DEAR DR. DONOHUE: What raises blood calcium? I have had a high reading for three years. The doctor mentions it every year, but never says what she or I can do about it. How do I lower it? Will staying away from calcium-rich foods bring it down? What kind of symptoms does it cause? I don’t have any. – C.S.

ANSWER: How high is your calcium? Normal values are 9 to 10.5 mg/dL (2.2 to 2.6 mmol/L). Symptoms don’t appear until the level rises to 11.5 (2.9). Some typical symptoms are fatigue, mental confusion, loss of appetite, constipation, abnormal heartbeats, kidney stones, ulcers and loss of bone calcium. Lower values (high but not terribly high) don’t cause any symptoms. Avoiding calcium-containing foods won’t bring the reading down.

A frequent cause of high blood calcium is an overproduction of parathyroid hormone. Four small glands, located behind the thyroid gland in the lower neck, make that hormone. It draws calcium from bone and increases calcium absorption from the digestive tract. Normally, the glands shut down when blood calcium levels are normal. Not so in hyperparathyroidism, the condition where the glands have run wild.

Hyperparathyroidism doesn’t always require immediate treatment. Around 80 percent of people who have the problem have no symptoms. If a person is older than 50 and has an elevated blood calcium but has no symptoms, the doctor can watch that person without prescribing any treatment. The doctor must be sure that the patient’s bones are not losing too much calcium and that the kidneys are functioning well in spite of the higher-than-normal blood calcium. I would guess that you fall into this category of people with high blood calcium.

Overworking parathyroid glands are not the only cause of high calcium readings. Too much vitamin D and vitamin A, Paget’s bone disease, some cancers, thiazide water pills and lithium can all raise blood calcium. Doctors must be sure that elevations are not due to these causes.

DEAR DR. DONOHUE: Twice my husband’s stool tested positive for blood. We are both quite upset over this. We fear cancer. He has to have a colonoscopy. What are his chances of not having colon cancer when his stool test is positive for blood? – P.K.

ANSWER: His chances of not having cancer are good, but his test results require his doctor to pursue the cancer question until the matter is settled. Colonoscopy will settle it.

The stool blood test is not a terribly reliable cancer test. It can be falsely positive and falsely negative. Colon cancers are not the only things that bleed. Stomach irritation often leaks blood into the digestive tract, and that turns the test positive. A little blood loss from hemorrhoids can do the same thing.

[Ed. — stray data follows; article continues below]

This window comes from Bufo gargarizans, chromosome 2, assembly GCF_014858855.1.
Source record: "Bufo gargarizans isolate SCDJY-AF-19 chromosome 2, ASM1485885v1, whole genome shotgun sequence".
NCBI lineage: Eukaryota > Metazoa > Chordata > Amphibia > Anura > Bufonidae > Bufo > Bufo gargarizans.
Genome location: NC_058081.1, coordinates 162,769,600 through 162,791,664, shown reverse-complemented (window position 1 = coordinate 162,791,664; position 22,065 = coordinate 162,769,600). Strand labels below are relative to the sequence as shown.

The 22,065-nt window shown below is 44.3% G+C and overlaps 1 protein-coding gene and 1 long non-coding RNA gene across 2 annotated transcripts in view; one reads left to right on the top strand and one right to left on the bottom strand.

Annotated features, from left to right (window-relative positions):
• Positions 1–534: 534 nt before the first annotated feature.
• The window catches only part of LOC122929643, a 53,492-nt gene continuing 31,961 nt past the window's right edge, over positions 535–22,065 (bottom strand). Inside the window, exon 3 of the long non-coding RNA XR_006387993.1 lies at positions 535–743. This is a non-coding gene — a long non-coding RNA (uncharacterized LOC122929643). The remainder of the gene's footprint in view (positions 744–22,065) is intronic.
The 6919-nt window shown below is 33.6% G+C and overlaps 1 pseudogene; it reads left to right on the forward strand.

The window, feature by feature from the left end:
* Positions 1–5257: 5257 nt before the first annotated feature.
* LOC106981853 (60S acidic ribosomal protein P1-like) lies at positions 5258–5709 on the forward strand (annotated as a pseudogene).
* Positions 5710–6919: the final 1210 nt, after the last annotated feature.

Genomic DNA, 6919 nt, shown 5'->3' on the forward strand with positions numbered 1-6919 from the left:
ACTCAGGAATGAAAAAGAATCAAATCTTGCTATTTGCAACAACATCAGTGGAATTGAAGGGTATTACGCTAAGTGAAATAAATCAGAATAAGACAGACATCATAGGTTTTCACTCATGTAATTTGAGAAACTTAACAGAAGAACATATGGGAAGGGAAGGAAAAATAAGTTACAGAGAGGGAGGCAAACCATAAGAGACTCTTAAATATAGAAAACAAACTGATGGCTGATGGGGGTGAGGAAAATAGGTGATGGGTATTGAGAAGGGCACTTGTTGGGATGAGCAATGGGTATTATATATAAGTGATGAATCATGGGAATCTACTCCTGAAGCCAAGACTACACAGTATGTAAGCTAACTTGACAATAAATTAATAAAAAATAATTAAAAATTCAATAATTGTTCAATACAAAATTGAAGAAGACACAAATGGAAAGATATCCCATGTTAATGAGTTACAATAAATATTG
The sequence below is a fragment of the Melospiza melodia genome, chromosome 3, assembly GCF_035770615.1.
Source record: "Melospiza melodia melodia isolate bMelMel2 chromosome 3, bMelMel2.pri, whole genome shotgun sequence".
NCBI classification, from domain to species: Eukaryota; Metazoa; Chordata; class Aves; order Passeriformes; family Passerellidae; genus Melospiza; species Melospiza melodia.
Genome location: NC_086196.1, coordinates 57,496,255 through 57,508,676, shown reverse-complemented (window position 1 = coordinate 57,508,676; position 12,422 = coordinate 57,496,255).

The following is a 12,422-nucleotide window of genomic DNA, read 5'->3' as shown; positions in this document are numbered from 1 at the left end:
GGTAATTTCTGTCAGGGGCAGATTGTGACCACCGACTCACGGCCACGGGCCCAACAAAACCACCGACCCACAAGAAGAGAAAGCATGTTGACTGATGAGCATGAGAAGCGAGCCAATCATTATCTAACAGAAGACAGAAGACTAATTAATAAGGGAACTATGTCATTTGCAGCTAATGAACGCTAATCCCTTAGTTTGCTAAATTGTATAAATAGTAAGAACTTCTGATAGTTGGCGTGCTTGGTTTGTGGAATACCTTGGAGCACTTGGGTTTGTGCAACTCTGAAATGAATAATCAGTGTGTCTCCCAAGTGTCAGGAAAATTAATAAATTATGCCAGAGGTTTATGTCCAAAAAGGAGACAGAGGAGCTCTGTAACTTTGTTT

Did your husband take aspirin or an anti-inflammatory drug like Advil or Aleve in the days before his stool tests? They’re another cause of gastrointestinal bleeding.

How about his diet? Many stool blood tests require that the patient eat no red meat, poultry, fish, some raw fruits and some raw vegetables before the test is performed.

Your husband having to have a colonoscopy is a blessing in disguise. Everyone should have this procedure when they turn 50. It’s one of the best colon cancer detection tests there is.

DEAR DR. DONOHUE: When I was 32, right after delivering my fourth child, I had my tubes tied. Guess what? I am now 42 and pregnant. How could this happen? – R.W.

ANSWER: It happens, albeit infrequently. You would think that tying the tubes that bring eggs to the uterus would be a 100 percent reliable way not to have any more children. It’s close to being 100 percent reliable, but it doesn’t quite earn foolproof status. If 1,000 women who have had their tubes tied are followed for 10 years, 18 will have become pregnant in that time.

The method of tying the tubes figures into failure of the procedure. Even if the tubes are cut and their ends are tied, the severed ends can rejoin and a new channel can form that allows passage of eggs into the uterus.

Dr. Donohue regrets that he is unable to answer individual letters, but he will incorporate them in his column whenever possible. Readers may write him or request an order form of available health newsletters at P.O. Box 536475, Orlando, FL 32853-6475. Readers may also order health newsletters from

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